In yesterday's post I mentioned that the average driver here in the SUV Capital could drive an additional 1.3 to 1.5 miles per gallon by making some minor and sensible adjustments to their frequently bizarre driving habits. Driving One of the most bizarre is keeping the peddle to the meddle when it is obvious the vehicle is approaching a red light rather than coasting into a red light. A sub-set species of drivers will actually speed up and pass me as I coast into the red light, for the simple reason that I am not moving fast enough toward the stop.
To be conservative, I am going to postulate that 1 gallon of gas could be saved per day with modest driving changes in our peddle to meddle society for each of the 255 million registered vehicles. (DOT has 255 million passenger vehicles registered in the U.S. as of 2007, Wikipedia) At 255 million gallons per day over a 365 day year, this would translate into about 93 billion gallons of gas over the course of the year. This would save several billion barrels of oil. Those funds could be used to pay down credit cards or to otherwise improve the American consumer's balance sheet. Presto-I have made significant headway in solving two problems.
1. Bought 100 IFO at $9.35 on Tuesday in Regular IRA (See Disclaimer): IFO is a senior note from Citigroup Funding that is guaranteed by Citigroup as provided in the prospectus. This is a "sort of" principal protected note with a $10 par value, as discussed below. Of course, as with all of these securities, I am not principal protected in the event of a Citigroup bankruptcy and am subject to the same credit risk issues as any owner of unsecured and uninsured senior debt issued by Citigroup Funding.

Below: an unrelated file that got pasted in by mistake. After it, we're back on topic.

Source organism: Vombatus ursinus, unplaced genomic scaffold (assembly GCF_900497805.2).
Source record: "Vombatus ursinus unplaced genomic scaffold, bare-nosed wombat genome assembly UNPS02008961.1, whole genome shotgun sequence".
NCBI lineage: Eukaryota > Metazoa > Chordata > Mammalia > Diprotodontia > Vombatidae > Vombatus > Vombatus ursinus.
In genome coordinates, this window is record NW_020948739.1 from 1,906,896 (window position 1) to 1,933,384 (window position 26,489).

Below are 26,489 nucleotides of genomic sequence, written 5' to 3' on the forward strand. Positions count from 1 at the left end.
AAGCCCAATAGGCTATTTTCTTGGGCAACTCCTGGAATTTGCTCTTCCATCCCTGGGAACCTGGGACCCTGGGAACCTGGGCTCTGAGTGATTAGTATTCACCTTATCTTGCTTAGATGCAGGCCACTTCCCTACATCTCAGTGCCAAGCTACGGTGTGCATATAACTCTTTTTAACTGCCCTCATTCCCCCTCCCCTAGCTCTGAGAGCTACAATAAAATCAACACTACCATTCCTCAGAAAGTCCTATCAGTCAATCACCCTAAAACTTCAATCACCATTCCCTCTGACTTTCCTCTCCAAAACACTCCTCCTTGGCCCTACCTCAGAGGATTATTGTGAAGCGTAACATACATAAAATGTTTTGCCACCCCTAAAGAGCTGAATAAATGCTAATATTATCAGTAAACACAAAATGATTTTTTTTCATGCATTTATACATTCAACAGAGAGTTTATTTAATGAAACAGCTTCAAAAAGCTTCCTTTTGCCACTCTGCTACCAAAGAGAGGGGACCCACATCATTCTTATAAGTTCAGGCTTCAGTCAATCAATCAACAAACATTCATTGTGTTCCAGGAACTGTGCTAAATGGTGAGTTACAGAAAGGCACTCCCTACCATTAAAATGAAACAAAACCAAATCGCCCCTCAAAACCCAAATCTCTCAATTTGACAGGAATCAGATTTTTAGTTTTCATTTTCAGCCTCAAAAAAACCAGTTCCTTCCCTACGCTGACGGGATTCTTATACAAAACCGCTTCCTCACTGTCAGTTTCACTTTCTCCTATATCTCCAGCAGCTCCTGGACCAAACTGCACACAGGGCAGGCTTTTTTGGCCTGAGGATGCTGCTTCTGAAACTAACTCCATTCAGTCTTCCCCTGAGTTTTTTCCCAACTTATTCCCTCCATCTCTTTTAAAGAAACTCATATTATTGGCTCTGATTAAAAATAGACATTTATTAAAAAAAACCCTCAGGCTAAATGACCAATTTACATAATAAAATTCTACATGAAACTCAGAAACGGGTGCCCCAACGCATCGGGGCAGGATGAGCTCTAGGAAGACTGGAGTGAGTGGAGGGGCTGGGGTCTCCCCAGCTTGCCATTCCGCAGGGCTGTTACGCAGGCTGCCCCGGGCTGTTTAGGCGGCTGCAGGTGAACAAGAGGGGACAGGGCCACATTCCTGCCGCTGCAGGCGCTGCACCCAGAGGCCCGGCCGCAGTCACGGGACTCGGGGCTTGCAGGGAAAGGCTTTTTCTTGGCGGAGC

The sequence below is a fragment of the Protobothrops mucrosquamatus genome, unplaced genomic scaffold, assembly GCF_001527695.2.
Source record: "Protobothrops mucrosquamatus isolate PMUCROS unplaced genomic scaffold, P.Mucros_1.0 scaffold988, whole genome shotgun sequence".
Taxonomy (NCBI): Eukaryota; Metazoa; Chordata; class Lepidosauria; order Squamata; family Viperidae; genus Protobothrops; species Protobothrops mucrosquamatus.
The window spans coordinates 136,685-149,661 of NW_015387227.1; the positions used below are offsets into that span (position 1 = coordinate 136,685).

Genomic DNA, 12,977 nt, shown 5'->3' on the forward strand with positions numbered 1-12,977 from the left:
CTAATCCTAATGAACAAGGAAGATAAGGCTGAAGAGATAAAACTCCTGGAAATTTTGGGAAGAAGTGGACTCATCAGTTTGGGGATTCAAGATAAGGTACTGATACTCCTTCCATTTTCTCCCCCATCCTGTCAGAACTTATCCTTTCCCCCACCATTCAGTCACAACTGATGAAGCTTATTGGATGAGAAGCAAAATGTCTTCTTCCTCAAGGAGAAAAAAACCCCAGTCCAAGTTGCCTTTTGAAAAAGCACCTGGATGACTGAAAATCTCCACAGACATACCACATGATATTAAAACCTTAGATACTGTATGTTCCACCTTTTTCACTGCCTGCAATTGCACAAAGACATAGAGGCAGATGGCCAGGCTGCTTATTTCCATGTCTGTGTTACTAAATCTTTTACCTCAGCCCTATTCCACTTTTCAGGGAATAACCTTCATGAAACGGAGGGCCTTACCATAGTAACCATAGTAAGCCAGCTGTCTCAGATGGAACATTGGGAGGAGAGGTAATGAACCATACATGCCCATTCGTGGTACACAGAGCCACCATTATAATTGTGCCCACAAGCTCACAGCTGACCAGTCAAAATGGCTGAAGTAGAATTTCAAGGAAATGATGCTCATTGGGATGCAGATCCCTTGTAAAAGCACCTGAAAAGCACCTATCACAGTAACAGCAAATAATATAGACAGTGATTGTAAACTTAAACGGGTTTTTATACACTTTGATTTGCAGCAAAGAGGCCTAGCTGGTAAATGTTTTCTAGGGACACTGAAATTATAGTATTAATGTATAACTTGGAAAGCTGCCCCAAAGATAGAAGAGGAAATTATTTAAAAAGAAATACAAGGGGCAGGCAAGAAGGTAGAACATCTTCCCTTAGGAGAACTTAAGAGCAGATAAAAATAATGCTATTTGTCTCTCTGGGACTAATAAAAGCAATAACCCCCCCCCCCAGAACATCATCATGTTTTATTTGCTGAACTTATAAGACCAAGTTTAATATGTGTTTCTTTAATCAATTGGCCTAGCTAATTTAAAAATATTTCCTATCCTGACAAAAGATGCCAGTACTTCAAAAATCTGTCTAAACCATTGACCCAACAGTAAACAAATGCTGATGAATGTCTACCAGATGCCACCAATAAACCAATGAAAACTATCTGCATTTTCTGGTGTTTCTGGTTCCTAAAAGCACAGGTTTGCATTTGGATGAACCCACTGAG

IFO is different than the other Citigroup Funding notes discussed in earlier posts. No distributions are paid by IFO prior to its maturity on 12/3/2012 (closing date). The payment at maturity depends on the closing value of the S & P 500. The note is principal protected provided there is no close (or intraday low) before the closing date below 663.74 on the S & P 500. So, I feel good about that number. The most recent low in the S & P 500, reached near the end of the catastrophic phase of the bear market in March 2009, was 666 which has been unnerving given its connotation. (intraday on 3/6/2009 at 666.79: ^GSPC: Historical Prices for S&P 500 INDEX,RTH)